In low latitudes, ionospheric irregularities are known to occur frequently in the equatorial ionospheric anomaly (EIA) region, which has the largest gradients of electron density in the Earth. Intense ionospheric scintillation has been predominantly measured in the EIA crests, which are located approximately 15° north and south latitudes of the magnetic equator (Aarons, 1982; Chu et al. 2008; Muella et al. 2008; Deng et al. 2013; Abadi et al. 2014; Magdaleno et al. 2017). The EIA crests are formed during the daytime when thermospheric winds generate the eastward dynamo electric field. The electric field ($E →$) perpendicular to the magnetic field ($B →$) at the magnetic equator drives the upward plasma drift ($E →$×$B →$) which invariably falls down along magnetic field lines to higher latitudes under gravity and pressure gradients. The electron density finally reaches the maximum in two bands at ~15° north and south latitudes called the EIA crests. Their shapes may not be symmetrical in the northern and southern hemispheres due to thermospheric winds. During the nighttime, the enhanced electron density in the EIA crests can be sustained depending on the recombination rate between electrons and neutral components with varying altitudes, and equatorial ionospheric bubbles of plasma depletion can occur after sunset. When the bubbles, which are initiated in the magnetic equator, move to the EIA crests, they can produce intense ionospheric irregularities in the EIA crests with high electron density. As a result, strong GPS TEC fluctuations may occur in the EIA crests at nighttime (Abadi et al. 2015; Jiao & Morton 2015).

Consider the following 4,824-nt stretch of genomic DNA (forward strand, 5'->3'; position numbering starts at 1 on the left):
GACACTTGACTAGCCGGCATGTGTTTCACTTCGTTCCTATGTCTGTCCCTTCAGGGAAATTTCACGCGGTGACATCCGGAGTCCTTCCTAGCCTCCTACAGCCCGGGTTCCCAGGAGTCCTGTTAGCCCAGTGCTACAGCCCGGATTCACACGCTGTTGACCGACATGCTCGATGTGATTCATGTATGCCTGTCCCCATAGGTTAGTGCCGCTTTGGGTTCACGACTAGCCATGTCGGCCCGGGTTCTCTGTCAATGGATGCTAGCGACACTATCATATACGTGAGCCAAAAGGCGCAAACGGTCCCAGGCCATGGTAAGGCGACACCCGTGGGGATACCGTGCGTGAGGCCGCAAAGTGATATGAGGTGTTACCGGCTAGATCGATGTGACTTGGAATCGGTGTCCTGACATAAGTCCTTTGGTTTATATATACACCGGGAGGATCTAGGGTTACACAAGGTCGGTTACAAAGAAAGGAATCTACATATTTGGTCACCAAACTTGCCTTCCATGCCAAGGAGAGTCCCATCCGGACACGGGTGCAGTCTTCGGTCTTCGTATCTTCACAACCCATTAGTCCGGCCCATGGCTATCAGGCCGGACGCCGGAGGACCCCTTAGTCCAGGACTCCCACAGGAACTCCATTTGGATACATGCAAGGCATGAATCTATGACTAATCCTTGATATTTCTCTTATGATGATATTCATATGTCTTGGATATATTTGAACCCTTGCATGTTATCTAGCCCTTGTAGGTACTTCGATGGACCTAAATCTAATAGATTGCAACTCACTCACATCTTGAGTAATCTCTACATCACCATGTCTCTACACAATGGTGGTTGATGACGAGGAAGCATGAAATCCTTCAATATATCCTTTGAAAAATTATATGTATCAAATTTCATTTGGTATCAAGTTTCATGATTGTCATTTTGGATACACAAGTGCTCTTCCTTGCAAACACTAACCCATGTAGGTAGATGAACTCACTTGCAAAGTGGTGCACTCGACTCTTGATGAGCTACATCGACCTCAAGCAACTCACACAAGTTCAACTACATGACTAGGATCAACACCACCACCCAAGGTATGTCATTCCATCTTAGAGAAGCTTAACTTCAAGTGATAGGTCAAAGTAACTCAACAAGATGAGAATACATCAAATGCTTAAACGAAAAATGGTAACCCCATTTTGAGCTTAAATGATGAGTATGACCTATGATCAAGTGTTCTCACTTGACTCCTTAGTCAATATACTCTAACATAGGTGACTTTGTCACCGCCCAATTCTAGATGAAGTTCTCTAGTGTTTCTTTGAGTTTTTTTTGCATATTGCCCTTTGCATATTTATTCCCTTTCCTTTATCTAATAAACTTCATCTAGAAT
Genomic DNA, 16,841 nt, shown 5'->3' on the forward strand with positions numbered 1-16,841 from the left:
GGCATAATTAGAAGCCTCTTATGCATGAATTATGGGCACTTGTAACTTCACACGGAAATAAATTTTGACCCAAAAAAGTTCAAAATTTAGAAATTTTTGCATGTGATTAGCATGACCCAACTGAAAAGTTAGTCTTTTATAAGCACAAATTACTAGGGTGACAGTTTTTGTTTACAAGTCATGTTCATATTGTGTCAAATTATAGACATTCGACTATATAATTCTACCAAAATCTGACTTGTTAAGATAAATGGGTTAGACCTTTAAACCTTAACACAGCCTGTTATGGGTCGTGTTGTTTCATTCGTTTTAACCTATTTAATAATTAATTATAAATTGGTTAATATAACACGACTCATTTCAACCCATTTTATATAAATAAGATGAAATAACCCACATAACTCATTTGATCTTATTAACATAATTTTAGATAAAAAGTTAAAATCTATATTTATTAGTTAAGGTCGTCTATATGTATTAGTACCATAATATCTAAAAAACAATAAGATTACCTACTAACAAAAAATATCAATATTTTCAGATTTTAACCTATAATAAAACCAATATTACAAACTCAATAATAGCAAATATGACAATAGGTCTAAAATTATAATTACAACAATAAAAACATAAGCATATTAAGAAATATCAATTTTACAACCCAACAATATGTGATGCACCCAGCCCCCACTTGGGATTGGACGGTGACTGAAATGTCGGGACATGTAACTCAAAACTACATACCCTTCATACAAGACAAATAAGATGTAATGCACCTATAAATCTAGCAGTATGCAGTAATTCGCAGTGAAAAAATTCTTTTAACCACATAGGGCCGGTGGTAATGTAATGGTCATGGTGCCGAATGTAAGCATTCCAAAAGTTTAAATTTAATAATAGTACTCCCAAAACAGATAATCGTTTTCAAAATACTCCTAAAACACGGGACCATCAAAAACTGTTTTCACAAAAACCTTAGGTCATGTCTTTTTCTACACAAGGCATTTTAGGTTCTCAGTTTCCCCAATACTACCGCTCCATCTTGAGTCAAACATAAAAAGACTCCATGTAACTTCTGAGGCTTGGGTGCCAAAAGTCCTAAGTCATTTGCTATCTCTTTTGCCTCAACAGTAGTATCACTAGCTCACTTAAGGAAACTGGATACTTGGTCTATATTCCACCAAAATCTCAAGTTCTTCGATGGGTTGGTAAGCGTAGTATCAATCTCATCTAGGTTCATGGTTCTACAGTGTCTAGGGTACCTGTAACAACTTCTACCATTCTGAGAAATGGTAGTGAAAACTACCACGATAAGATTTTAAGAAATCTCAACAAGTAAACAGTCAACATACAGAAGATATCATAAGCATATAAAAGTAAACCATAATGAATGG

In high-latitudes, ionospheric irregularities have been often measured in polar cap patches and the boundary of the auroral oval (Cherniak et al. 2014, 2015). Polar cap patches with horizontal sizes from 100 to 1,000 km are localized enhancement blobs with electron densities of 2-20 times larger than background ionosphere at altitudes of the F-region (Kintner et al. 2007). These patches are known to be generated at the dayside cusp region, and then rapidly move with a polar background convection velocity of ~500 m/s towards midnight. Ionospheric irregularities associated with polar cap patches can also cause GPS TEC fluctuations in the F-region due to their steep gradients of electron densities. In addition to polar cap patches, GPS TEC fluctuations can be generated by electron precipitation with energies ranging from eV to tens of keV. Electron precipitation with lower energies can produce ionization in the F-region, and those with higher energies can produce ionization in the E-region. Both the E- and F-regions can produce GPS TEC fluctuations. Basu et al. (1983) and Kintner et al. (2002) reported GPS TEC fluctuations originating from the E-region.

The event of the St. Patrick’s Day storm on March 17–18, 2015 was investigated to evaluate the first results of GPS TEC fluctuations from the Korea ionospheric scintillation sites (KISS) network, which is the collaborative effort between the Korea Astronomy & Space Science Institute (KASI) and Korea Polar Research Institute (KOPRI). In Section 2, we briefly introduce the KISS network and the data processing method for the GPS TEC fluctuation. The results from the first KISS network campaign are described in Section 3. Finally, we summarize the test results and further works of the KISS network.